You can’t argue with success, unless you are an insurance company faced with covering medications shown to improve obesity.
The ability of drugs originally designed for diabetes management to reduce body weight has spiked demand and taxed supplies, now sports cla extreme reviews according to the US Food and Drug Administration (FDA), which included semaglutide (both Wegovy and Ozempic) on its Drug Shortages List as of May 31, 2023.
Meanwhile, clinicians and patients report that insurance companies are pushing back against coverage of these medications that mimic glucagon-like peptide 1 (GLP-1) because of the costs. A recent study conducted by Prime Therapeutics, a pharmacy benefit management organization, showed that individuals who started GLP-1 drugs for weight loss and who were adherent to the treatment averaged a 59% increase in healthcare costs after 1 year; for those in a subgroup analysis who were treatment adherent, the increase in healthcare costs was 98%.
“Insurance coverage for obesity treatment is challenging, particularly regarding medications,” said Scott Kahan, MD, director of the National Center for Weight and Wellness at George Washington University, Washington, DC, in an interview. Employers must opt-in for patients to have coverage for these medications; therefore, relatively few patients have had access at reasonable out-of-pocket costs, he said.
For example, the University of Texas stated on its website that its prescription drug plans will no longer cover drugs with the active ingredients semaglutide (Wegovy) or liraglutide (Saxenda) for weight loss as of September 1, 2023. Both products are FDA-approved for weight management, whereas the equally popular Ozempic is currently approved only as a treatment for diabetes. The school’s website noted that the current price of the drugs, which cost the plan more than $5 million per month as of May 2023, outstrips the most expensive cancer agents.
The University of Texas also found that among its patients, the compliance rate for those who began Wegovy or Saxenda for weight loss was only 46%, which was not enough to justify continued coverage. The plan advised patients to approach their insurers directly.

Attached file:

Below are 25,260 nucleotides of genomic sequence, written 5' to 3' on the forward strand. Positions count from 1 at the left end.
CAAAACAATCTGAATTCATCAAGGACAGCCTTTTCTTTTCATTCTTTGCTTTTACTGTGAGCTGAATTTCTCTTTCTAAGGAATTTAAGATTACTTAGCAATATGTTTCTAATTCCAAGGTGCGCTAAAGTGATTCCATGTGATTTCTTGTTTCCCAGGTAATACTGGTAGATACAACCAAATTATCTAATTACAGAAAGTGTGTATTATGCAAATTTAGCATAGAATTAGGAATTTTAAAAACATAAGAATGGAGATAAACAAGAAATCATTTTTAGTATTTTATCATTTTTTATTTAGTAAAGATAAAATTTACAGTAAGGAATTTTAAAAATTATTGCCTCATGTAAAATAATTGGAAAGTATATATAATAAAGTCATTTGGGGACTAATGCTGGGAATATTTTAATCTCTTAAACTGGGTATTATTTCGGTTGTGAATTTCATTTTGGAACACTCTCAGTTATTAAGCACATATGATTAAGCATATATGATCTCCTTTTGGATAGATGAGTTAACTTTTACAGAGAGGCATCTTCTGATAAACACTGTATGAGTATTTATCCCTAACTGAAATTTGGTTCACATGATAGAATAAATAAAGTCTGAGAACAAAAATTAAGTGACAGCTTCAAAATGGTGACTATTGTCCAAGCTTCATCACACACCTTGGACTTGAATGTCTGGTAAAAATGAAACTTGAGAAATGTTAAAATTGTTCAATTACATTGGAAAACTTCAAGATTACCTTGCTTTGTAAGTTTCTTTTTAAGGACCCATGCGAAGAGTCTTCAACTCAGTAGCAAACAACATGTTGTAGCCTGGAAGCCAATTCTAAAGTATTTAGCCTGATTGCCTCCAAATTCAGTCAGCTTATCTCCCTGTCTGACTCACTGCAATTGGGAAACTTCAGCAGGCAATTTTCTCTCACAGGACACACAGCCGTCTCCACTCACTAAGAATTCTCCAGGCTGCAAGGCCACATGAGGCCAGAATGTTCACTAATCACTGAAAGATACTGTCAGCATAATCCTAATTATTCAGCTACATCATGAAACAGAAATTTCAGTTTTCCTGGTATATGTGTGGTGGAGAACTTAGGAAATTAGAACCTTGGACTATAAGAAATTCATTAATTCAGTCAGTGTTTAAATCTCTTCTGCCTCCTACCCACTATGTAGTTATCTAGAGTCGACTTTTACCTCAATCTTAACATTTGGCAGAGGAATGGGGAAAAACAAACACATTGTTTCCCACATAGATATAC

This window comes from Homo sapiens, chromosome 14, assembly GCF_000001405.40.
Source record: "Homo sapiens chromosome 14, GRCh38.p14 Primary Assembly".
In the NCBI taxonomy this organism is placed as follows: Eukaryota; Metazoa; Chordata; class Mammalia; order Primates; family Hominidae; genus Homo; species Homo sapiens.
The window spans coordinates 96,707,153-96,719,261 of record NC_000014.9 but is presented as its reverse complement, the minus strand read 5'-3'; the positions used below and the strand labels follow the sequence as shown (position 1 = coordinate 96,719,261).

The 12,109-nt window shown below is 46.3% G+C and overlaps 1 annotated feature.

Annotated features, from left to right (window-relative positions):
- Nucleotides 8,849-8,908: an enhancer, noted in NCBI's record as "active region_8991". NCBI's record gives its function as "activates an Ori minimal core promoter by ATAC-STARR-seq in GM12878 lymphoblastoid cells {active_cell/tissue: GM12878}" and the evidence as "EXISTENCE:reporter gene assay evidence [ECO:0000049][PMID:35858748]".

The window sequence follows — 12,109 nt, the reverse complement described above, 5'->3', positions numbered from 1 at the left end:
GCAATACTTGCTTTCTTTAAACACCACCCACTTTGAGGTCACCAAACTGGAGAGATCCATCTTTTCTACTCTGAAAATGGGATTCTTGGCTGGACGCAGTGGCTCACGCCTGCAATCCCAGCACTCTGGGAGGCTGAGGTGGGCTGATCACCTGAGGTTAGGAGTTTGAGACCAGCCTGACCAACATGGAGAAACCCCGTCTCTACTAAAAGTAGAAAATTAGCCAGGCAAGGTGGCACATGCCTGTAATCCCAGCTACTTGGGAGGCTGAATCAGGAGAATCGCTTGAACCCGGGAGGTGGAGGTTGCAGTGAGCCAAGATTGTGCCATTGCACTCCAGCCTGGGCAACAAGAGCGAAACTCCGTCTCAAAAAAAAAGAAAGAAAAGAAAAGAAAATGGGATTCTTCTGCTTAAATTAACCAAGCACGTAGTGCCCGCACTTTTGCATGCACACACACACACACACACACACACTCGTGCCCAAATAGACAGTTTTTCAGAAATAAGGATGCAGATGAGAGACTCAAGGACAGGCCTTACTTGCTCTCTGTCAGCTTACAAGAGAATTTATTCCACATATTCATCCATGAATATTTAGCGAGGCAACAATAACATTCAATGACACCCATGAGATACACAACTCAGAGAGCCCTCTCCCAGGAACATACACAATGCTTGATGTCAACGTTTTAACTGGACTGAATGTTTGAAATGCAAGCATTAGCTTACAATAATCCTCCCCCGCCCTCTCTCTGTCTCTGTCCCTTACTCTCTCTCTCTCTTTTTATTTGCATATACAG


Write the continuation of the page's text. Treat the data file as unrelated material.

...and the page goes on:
Eventually, more information may prompt more support from insurance across a range of medications, Kahan noted. “Most insurers are wanting cost-effectiveness data in order to support their investments in broader coverage,” he said.
However, costs do vary with and without insurance; some medications are less expensive than others without significant differences in outcomes, so encourage patients to explore all the options and not just one brand, Kahan said.
Educate Patients on Plan Details
Clinicians can’t guarantee coverage, but they can offer guidance to their patients, according to said Andrew Kraftson, MD, an endocrinologist and internal medicine physician at the University of Michigan, Ann Arbor, who specializes in the care of people with obesity.
Unfortunately, some of the challenges to obtaining insurance coverage for weight loss medications lie in the plan details because some insurers have a blanket prohibition against the use of weight loss medications, he said.
If patients did not look for this particular aspect of coverage at the time of enrollment in their chosen plan, they may not have known about this exclusion, and they are disappointed to find that they are ineligible for weight loss medications despite medical circumstances, Kraftson told Medscape Medical News.
If weight loss medications are covered, prior authorization often is required, Kraftson added.
“Unfortunately, the requirements vary from insurer to insurer, and this can present challenges for the busy clinicians who may not have dedicated staff to assist with these authorizations. Sometimes, the requirements are exactingly particular, and denials can commonly occur,” he said.
Some insurers will cover weight loss medications for an initial period then require a certain degree of weight loss before renewing the approval, Kraftson said.
“While this is reasonable, sometimes it is necessary to titrate a medication more slowly to help a patient get used to the medicine, so they may not reach the required weight loss in the time required by the insurer,” he said. “As such, the medical professional is ‘punished’ for trying to be safe and patient-sensitive, and the patient may lose coverage of the medicine.”
Clinicians can help patients increase their chances for insurance coverage by providing a patient instruction guide to walk them through the steps that allow the patient to make inquiries with their own insurer, Kraftson said.
This guide should instruct patients on how to read their prescription coverage card to correctly contact their insurer, along with a guide to medical coverage terminology.